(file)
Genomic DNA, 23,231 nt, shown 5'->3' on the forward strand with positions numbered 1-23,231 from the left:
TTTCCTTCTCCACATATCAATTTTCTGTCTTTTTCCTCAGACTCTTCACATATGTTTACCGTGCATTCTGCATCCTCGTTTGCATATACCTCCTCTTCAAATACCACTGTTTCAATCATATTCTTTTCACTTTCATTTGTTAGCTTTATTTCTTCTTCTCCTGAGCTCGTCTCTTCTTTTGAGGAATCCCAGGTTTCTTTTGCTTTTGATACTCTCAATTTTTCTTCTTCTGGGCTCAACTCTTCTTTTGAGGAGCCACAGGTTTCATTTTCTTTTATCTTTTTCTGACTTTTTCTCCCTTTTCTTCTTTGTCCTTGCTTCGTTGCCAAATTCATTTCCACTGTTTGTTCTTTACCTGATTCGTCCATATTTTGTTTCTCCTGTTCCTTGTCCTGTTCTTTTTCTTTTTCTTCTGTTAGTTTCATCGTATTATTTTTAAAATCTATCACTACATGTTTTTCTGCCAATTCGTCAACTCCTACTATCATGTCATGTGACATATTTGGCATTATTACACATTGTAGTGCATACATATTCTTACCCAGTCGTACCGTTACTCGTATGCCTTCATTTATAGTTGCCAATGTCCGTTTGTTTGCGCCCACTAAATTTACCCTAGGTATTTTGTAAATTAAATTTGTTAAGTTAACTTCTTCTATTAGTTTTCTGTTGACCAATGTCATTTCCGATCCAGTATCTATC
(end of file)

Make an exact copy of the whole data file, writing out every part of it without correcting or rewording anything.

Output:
Genomic DNA, 23,231 nt, shown 5'->3' on the forward strand with positions numbered 1-23,231 from the left:
TTTCCTTCTCCACATATCAATTTTCTGTCTTTTTCCTCAGACTCTTCACATATGTTTACCGTGCATTCTGCATCCTCGTTTGCATATACCTCCTCTTCAAATACCACTGTTTCAATCATATTCTTTTCACTTTCATTTGTTAGCTTTATTTCTTCTTCTCCTGAGCTCGTCTCTTCTTTTGAGGAATCCCAGGTTTCTTTTGCTTTTGATACTCTCAATTTTTCTTCTTCTGGGCTCAACTCTTCTTTTGAGGAGCCACAGGTTTCATTTTCTTTTATCTTTTTCTGACTTTTTCTCCCTTTTCTTCTTTGTCCTTGCTTCGTTGCCAAATTCATTTCCACTGTTTGTTCTTTACCTGATTCGTCCATATTTTGTTTCTCCTGTTCCTTGTCCTGTTCTTTTTCTTTTTCTTCTGTTAGTTTCATCGTATTATTTTTAAAATCTATCACTACATGTTTTTCTGCCAATTCGTCAACTCCTACTATCATGTCATGTGACATATTTGGCATTATTACACATTGTAGTGCATACATATTCTTACCCAGTCGTACCGTTACTCGTATGCCTTCATTTATAGTTGCCAATGTCCGTTTGTTTGCGCCCACTAAATTTACCCTAGGTATTTTGTAAATTAAATTTGTTAAGTTAACTTCTTCTATTAGTTTTCTGTTGACCAATGTCATTTCCGATCCAGTATCTATC